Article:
Sexual Fables

This article accompanies the fable
The Whore's Revenge

Ireland's The Jealous Wall

The Jealous Wall or Jealousy Wall (shown below), is to be found at Belvedere House and Gardens south of Mullingar in central Ireland. It was built around 1760 by an Anglo-Irish monster straight out of a Gothic novel. That monster was one Robert Rochfort, the influential Earl of Belvedere, who built it so that he wouldn't be able to see the house of one of his brothers (George Rochfort) after someone commented that George's house was superior to Belvedere. Robert maintained the Wall was all that was left of the original family "house." It wasn't true: it was built and intended as a ruin, a folly, and to block the view.

That wasn't all Robert Rochfort was jealous about.

After the death of his first wife from smallpox, Robert had married his second wife Mary Molesworth in 1736 and they had four children. Some time around 1742 he suspected Mary of adultery with his other brother Arthur. Robert sued Arthur, who ended up in debtor's prison (he died there), and Robert locked Mary away (with servants) in the family home at Gaulstown House for more than 30 years, while he went and lived nearby at his new mansion at Belvedere. Her loneliness eventually drove her mad. Full story here.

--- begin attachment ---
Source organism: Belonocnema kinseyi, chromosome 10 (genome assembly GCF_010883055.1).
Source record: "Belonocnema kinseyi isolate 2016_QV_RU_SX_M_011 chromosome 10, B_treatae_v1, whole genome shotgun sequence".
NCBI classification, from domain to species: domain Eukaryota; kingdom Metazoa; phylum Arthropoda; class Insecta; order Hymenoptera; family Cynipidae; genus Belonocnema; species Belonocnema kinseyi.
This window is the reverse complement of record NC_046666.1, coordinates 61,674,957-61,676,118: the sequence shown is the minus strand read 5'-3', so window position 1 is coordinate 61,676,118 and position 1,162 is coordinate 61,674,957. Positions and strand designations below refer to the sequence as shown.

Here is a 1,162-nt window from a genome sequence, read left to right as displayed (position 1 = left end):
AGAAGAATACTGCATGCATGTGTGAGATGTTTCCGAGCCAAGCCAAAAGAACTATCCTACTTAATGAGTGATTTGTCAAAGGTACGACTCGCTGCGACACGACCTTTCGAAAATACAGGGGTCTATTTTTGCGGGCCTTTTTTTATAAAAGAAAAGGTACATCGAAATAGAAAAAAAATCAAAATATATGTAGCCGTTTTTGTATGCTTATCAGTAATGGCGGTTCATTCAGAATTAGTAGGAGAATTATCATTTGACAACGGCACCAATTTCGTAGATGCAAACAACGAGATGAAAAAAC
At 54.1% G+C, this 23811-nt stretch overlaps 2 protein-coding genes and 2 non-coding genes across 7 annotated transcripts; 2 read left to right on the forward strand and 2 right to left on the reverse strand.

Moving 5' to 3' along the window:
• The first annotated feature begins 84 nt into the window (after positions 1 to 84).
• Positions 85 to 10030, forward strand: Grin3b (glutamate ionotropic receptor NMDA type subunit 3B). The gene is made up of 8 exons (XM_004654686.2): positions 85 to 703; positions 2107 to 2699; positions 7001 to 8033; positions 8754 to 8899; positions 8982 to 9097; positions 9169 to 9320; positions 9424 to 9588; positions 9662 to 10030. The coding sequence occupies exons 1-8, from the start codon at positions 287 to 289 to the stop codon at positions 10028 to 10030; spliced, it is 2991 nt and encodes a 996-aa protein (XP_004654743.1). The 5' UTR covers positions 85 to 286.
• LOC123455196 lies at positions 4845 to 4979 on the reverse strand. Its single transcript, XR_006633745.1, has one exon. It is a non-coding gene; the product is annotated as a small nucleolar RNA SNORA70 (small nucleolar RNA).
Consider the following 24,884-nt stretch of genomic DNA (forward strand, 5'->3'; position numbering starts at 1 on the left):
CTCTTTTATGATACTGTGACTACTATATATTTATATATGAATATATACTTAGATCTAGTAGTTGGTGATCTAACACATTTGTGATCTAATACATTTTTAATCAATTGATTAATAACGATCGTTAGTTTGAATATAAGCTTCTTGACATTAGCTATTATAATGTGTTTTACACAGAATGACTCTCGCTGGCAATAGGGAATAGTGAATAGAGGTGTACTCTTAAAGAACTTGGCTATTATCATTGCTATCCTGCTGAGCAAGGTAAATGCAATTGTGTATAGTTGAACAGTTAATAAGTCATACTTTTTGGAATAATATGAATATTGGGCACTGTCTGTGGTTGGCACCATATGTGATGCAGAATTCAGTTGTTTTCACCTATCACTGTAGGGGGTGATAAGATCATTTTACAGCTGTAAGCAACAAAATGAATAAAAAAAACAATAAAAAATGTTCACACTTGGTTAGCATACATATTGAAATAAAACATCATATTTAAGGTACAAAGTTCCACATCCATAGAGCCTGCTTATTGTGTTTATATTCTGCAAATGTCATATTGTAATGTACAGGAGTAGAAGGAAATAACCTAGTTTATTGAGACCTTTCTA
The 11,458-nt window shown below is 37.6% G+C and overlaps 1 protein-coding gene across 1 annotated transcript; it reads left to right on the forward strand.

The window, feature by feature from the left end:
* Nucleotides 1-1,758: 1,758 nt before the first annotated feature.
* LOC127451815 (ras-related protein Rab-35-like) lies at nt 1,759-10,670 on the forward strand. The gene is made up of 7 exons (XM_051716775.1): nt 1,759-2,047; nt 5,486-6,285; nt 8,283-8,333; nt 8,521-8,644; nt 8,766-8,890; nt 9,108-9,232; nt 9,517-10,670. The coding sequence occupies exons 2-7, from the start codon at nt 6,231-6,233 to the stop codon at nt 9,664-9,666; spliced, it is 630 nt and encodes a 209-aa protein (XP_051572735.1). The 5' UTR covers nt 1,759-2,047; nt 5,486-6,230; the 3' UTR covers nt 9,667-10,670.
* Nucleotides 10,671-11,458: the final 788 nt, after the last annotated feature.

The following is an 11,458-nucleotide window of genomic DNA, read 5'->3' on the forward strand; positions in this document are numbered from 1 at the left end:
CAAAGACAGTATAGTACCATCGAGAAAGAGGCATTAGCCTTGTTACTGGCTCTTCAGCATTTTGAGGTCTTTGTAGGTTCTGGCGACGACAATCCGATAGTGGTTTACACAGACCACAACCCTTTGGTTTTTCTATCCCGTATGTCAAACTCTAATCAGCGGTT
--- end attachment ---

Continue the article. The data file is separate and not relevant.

The Jealous Wall came later. Below is what he was jealous about when he built the Wall: Tudenham Park, which is now a real ruin without a roof (since 1957), but protected by Ireland's Department of the Environment, Heritage and Local Government.


Before all this transpired, up through the 1720's, a close family friend and regular visitor to the Rochfort family home at Gaulstown, was Jonathan Swift. Several of his most famous letters - such as A Letter to a Young Lady, on her Marriage (1727) - are addressed to Rochfort family members and it is said that Lilliput in Gulliver's Travels (written 1721-25) was inspired by his time spent there and on the nearby Lough Ennell. After its publication in 1726, the SW part of the lake was renamed Lilliput in honor of the book - Lilliput House (shown below) dates from the 18th century.


Photo credits:
The Jealous Wall: Mark O'Neill/Wikipedia
Tudenham Park: NIAH (National Inventory of Architectural Heritage, Ireland)
Lilliput House: Wikipedia

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